Ouattara pledged to get answers. Some observers wondered why police did not prevent the tragedy.
“The investigation must take into account all the testimonies of victims,” he said Wednesday. “We will have a crisis center to share and receive information.”
Ouattara also postponed the traditional New Year’s receptions at his residence, which had been scheduled for Thursday and Friday.
The leader of a human rights organization said that deadly incidents were predictable because the police and civil authorities had not taken adequate protective measures.
“The situation is deplorable,” said Thierry Legre, president of the Ivorian League of Human Rights. “It is our first tragedy of 2013 but in 2012 we could already see possibility of such a tragedy because there are not adequate authorities patrolling our roads and waters.”
Legre said the New Year’s stampede “exposes our weak and dysfunctional civil protection system. This must be corrected immediately. The government cannot invite people to this kind of public gathering without taking adequate precautions to protect their safety and their lives.”
He called on the government “to implement measures to avoid such tragedies in the future by reinforcing the civil protection system.”
The government organized the fireworks to celebrate Ivory Coast’s peace, after several months of political violence in early 2011 following disputed elections.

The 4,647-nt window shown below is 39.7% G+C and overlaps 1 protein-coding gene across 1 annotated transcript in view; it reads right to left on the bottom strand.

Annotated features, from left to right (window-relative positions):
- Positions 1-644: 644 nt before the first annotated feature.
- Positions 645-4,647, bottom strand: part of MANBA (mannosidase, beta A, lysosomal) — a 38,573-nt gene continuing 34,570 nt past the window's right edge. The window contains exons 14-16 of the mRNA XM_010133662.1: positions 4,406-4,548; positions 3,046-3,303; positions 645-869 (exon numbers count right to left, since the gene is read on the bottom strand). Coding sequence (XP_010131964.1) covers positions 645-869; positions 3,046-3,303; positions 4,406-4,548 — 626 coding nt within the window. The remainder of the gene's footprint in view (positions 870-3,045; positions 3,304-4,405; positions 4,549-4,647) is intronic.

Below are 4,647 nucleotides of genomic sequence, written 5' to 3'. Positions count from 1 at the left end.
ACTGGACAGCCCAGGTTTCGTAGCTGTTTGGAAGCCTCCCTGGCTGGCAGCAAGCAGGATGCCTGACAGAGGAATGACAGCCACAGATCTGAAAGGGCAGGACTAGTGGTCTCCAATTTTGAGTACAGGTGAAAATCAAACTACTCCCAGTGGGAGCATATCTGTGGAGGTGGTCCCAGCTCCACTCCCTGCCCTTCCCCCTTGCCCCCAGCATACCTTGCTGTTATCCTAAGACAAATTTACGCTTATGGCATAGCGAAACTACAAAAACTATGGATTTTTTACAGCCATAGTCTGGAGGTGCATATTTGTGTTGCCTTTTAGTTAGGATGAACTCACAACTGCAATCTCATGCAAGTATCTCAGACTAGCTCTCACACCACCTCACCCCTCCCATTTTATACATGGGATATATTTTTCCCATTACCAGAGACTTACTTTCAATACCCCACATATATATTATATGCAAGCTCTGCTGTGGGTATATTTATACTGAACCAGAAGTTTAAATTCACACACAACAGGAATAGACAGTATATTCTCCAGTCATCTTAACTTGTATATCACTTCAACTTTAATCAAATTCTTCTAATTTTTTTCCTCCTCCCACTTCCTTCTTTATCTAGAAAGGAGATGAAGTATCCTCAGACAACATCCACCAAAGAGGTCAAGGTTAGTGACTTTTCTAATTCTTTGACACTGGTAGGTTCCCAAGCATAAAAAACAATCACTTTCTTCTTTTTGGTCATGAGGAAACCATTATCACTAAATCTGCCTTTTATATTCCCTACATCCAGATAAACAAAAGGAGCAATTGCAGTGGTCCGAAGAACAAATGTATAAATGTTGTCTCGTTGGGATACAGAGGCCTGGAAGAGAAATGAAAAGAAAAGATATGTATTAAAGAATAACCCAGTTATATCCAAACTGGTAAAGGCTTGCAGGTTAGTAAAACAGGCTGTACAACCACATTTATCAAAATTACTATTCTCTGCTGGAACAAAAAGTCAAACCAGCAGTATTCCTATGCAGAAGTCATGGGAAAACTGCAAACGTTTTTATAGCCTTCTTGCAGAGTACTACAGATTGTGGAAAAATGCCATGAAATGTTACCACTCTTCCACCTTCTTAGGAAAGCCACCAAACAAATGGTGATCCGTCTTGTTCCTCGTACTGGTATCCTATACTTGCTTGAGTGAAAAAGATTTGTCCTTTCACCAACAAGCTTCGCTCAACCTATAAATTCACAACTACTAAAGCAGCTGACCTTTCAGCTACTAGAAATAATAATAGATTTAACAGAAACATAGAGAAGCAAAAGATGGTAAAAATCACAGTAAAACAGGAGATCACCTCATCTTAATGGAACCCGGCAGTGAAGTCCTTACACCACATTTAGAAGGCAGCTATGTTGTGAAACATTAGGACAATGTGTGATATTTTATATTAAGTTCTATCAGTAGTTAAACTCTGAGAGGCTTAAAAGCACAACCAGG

Just one night before the New Year’s incident, there had been a big concert at the Felix Houphouet-Boigny Stadium where American rap star Chris Brown performed. That Sunday night event was for the Kora Awards for African musicians. No serious incidents were reported from that event.
In 2009, 22 people died and over 130 were injured in a stampede at a World Cup qualifying match at the Houphouet Boigny Stadium, prompting FIFA, soccer’s global governing body, to impose a fine of tens of thousands of dollars on Ivory Coast’s soccer federation. The stadium, which officially holds 35,000, was overcrowded at the time of the disaster.
Another African stadium tragedy occurred on New Year’s Eve in Angola where 13 people, including four children, died in a stampede during a religious gathering at a sports stadium in Luanda, the capital.
Angop, the Angolan news agency, cited officials as saying Tuesday that 120 people were also injured. The incident happened on New Year’s Eve when tens of thousands of people gathered at the stadium and panic ensued. Faustino Sebastiao, spokesman for the national firefighters department, says those who died were crushed and asphyxiated.


FBI warns Russians hacked hundreds of thousands of routers